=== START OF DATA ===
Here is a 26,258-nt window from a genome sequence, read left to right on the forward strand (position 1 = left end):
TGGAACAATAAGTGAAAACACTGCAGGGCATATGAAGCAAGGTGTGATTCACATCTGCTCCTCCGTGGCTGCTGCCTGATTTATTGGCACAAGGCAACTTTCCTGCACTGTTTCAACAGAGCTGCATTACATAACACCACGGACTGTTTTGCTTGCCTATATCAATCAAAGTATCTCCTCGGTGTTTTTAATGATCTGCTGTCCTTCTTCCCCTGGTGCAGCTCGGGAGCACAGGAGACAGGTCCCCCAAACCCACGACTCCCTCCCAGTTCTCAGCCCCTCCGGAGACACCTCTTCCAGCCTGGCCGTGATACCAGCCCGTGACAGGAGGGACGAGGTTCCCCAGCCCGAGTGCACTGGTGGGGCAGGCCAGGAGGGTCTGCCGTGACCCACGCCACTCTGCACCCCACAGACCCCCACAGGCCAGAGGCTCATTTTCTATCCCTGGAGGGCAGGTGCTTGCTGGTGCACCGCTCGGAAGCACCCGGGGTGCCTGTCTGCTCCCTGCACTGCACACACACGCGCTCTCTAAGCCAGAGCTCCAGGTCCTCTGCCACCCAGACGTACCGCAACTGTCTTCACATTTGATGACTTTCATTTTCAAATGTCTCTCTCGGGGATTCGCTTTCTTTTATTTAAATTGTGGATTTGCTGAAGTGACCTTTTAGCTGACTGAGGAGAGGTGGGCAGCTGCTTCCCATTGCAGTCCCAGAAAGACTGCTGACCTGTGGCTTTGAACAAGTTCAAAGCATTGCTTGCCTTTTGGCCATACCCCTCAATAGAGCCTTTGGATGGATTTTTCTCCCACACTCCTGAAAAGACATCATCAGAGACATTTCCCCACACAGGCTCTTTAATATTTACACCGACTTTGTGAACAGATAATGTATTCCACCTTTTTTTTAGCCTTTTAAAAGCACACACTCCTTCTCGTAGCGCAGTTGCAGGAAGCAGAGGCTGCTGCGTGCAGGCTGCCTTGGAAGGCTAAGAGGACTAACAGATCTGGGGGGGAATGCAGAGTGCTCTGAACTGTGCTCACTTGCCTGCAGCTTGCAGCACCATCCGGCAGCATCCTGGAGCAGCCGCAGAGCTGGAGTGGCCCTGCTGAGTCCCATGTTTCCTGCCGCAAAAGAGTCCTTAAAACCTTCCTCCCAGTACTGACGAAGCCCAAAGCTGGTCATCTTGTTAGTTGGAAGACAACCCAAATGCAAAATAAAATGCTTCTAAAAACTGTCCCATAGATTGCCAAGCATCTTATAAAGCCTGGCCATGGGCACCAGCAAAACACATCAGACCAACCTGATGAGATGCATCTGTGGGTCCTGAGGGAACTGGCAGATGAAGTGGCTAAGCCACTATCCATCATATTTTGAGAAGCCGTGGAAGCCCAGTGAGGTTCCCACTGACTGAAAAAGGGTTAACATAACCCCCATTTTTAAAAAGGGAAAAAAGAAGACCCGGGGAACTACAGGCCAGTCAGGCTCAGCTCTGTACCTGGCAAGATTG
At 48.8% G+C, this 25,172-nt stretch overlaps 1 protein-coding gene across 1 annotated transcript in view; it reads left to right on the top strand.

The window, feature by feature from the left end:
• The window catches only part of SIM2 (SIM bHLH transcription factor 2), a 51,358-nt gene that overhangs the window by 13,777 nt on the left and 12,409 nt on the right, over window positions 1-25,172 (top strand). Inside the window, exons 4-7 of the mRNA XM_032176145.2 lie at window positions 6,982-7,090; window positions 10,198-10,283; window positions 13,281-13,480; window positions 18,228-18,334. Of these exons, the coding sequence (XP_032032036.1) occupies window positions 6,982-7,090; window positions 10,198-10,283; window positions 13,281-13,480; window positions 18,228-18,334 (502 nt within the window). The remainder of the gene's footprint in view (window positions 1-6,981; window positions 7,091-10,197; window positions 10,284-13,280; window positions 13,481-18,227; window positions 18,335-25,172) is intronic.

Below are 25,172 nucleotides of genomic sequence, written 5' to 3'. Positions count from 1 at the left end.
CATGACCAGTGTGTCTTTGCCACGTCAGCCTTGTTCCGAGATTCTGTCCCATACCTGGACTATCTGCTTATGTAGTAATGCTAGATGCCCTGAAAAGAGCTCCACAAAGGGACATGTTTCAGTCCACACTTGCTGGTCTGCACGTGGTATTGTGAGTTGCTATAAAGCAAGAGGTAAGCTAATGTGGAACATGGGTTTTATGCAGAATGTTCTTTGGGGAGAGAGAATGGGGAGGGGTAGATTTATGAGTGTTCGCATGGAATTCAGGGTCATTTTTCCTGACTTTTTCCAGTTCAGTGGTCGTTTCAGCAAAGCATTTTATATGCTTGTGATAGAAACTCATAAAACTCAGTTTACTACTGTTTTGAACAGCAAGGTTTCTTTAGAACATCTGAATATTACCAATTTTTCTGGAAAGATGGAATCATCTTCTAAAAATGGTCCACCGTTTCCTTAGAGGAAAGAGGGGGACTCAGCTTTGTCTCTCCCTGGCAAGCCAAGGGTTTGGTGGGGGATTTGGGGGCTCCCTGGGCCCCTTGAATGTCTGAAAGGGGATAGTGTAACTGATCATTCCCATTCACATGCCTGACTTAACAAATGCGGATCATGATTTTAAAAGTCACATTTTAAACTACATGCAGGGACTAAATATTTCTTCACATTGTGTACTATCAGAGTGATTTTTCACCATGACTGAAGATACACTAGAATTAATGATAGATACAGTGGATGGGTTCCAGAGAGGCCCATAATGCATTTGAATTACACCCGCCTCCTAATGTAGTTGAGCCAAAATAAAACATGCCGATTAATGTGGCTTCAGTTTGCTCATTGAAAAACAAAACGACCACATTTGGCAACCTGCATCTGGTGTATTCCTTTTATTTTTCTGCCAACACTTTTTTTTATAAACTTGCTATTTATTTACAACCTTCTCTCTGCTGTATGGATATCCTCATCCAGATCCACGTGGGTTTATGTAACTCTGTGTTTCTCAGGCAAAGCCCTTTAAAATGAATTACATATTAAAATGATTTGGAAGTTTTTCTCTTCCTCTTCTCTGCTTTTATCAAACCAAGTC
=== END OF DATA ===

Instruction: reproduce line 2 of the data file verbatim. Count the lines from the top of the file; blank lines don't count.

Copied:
TGGAACAATAAGTGAAAACACTGCAGGGCATATGAAGCAAGGTGTGATTCACATCTGCTCCTCCGTGGCTGCTGCCTGATTTATTGGCACAAGGCAACTTTCCTGCACTGTTTCAACAGAGCTGCATTACATAACACCACGGACTGTTTTGCTTGCCTATATCAATCAAAGTATCTCCTCGGTGTTTTTAATGATCTGCTGTCCTTCTTCCCCTGGTGCAGCTCGGGAGCACAGGAGACAGGTCCCCCAAACCCACGACTCCCTCCCAGTTCTCAGCCCCTCCGGAGACACCTCTTCCAGCCTGGCCGTGATACCAGCCCGTGACAGGAGGGACGAGGTTCCCCAGCCCGAGTGCACTGGTGGGGCAGGCCAGGAGGGTCTGCCGTGACCCACGCCACTCTGCACCCCACAGACCCCCACAGGCCAGAGGCTCATTTTCTATCCCTGGAGGGCAGGTGCTTGCTGGTGCACCGCTCGGAAGCACCCGGGGTGCCTGTCTGCTCCCTGCACTGCACACACACGCGCTCTCTAAGCCAGAGCTCCAGGTCCTCTGCCACCCAGACGTACCGCAACTGTCTTCACATTTGATGACTTTCATTTTCAAATGTCTCTCTCGGGGATTCGCTTTCTTTTATTTAAATTGTGGATTTGCTGAAGTGACCTTTTAGCTGACTGAGGAGAGGTGGGCAGCTGCTTCCCATTGCAGTCCCAGAAAGACTGCTGACCTGTGGCTTTGAACAAGTTCAAAGCATTGCTTGCCTTTTGGCCATACCCCTCAATAGAGCCTTTGGATGGATTTTTCTCCCACACTCCTGAAAAGACATCATCAGAGACATTTCCCCACACAGGCTCTTTAATATTTACACCGACTTTGTGAACAGATAATGTATTCCACCTTTTTTTTAGCCTTTTAAAAGCACACACTCCTTCTCGTAGCGCAGTTGCAGGAAGCAGAGGCTGCTGCGTGCAGGCTGCCTTGGAAGGCTAAGAGGACTAACAGATCTGGGGGGGAATGCAGAGTGCTCTGAACTGTGCTCACTTGCCTGCAGCTTGCAGCACCATCCGGCAGCATCCTGGAGCAGCCGCAGAGCTGGAGTGGCCCTGCTGAGTCCCATGTTTCCTGCCGCAAAAGAGTCCTTAAAACCTTCCTCCCAGTACTGACGAAGCCCAAAGCTGGTCATCTTGTTAGTTGGAAGACAACCCAAATGCAAAATAAAATGCTTCTAAAAACTGTCCCATAGATTGCCAAGCATCTTATAAAGCCTGGCCATGGGCACCAGCAAAACACATCAGACCAACCTGATGAGATGCATCTGTGGGTCCTGAGGGAACTGGCAGATGAAGTGGCTAAGCCACTATCCATCATATTTTGAGAAGCCGTGGAAGCCCAGTGAGGTTCCCACTGACTGAAAAAGGGTTAACATAACCCCCATTTTTAAAAAGGGAAAAAAGAAGACCCGGGGAACTACAGGCCAGTCAGGCTCAGCTCTGTACCTGGCAAGATTG